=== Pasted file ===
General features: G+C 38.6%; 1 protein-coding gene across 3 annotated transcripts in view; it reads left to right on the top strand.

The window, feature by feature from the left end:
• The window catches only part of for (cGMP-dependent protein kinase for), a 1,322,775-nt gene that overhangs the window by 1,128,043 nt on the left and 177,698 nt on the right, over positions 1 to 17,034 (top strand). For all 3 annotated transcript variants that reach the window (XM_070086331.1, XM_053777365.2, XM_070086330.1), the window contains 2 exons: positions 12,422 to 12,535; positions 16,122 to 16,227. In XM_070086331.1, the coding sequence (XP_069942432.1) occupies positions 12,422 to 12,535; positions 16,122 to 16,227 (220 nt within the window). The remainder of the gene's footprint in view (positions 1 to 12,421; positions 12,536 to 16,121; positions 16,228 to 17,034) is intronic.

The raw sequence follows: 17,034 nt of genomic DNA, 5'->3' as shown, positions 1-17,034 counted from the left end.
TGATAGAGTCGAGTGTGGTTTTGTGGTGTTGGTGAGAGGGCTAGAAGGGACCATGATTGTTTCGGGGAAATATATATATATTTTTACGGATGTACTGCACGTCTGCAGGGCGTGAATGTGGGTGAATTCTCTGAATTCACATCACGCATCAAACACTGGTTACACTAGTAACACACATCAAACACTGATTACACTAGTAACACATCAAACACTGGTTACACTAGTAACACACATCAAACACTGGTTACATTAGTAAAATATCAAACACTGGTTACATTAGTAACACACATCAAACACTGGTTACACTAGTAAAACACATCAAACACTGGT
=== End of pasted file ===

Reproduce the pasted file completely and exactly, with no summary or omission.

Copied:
General features: G+C 38.6%; 1 protein-coding gene across 3 annotated transcripts in view; it reads left to right on the top strand.

The window, feature by feature from the left end:
• The window catches only part of for (cGMP-dependent protein kinase for), a 1,322,775-nt gene that overhangs the window by 1,128,043 nt on the left and 177,698 nt on the right, over positions 1 to 17,034 (top strand). For all 3 annotated transcript variants that reach the window (XM_070086331.1, XM_053777365.2, XM_070086330.1), the window contains 2 exons: positions 12,422 to 12,535; positions 16,122 to 16,227. In XM_070086331.1, the coding sequence (XP_069942432.1) occupies positions 12,422 to 12,535; positions 16,122 to 16,227 (220 nt within the window). The remainder of the gene's footprint in view (positions 1 to 12,421; positions 12,536 to 16,121; positions 16,228 to 17,034) is intronic.

The raw sequence follows: 17,034 nt of genomic DNA, 5'->3' as shown, positions 1-17,034 counted from the left end.
TGATAGAGTCGAGTGTGGTTTTGTGGTGTTGGTGAGAGGGCTAGAAGGGACCATGATTGTTTCGGGGAAATATATATATATTTTTACGGATGTACTGCACGTCTGCAGGGCGTGAATGTGGGTGAATTCTCTGAATTCACATCACGCATCAAACACTGGTTACACTAGTAACACACATCAAACACTGATTACACTAGTAACACATCAAACACTGGTTACACTAGTAACACACATCAAACACTGGTTACATTAGTAAAATATCAAACACTGGTTACATTAGTAACACACATCAAACACTGGTTACACTAGTAAAACACATCAAACACTGGT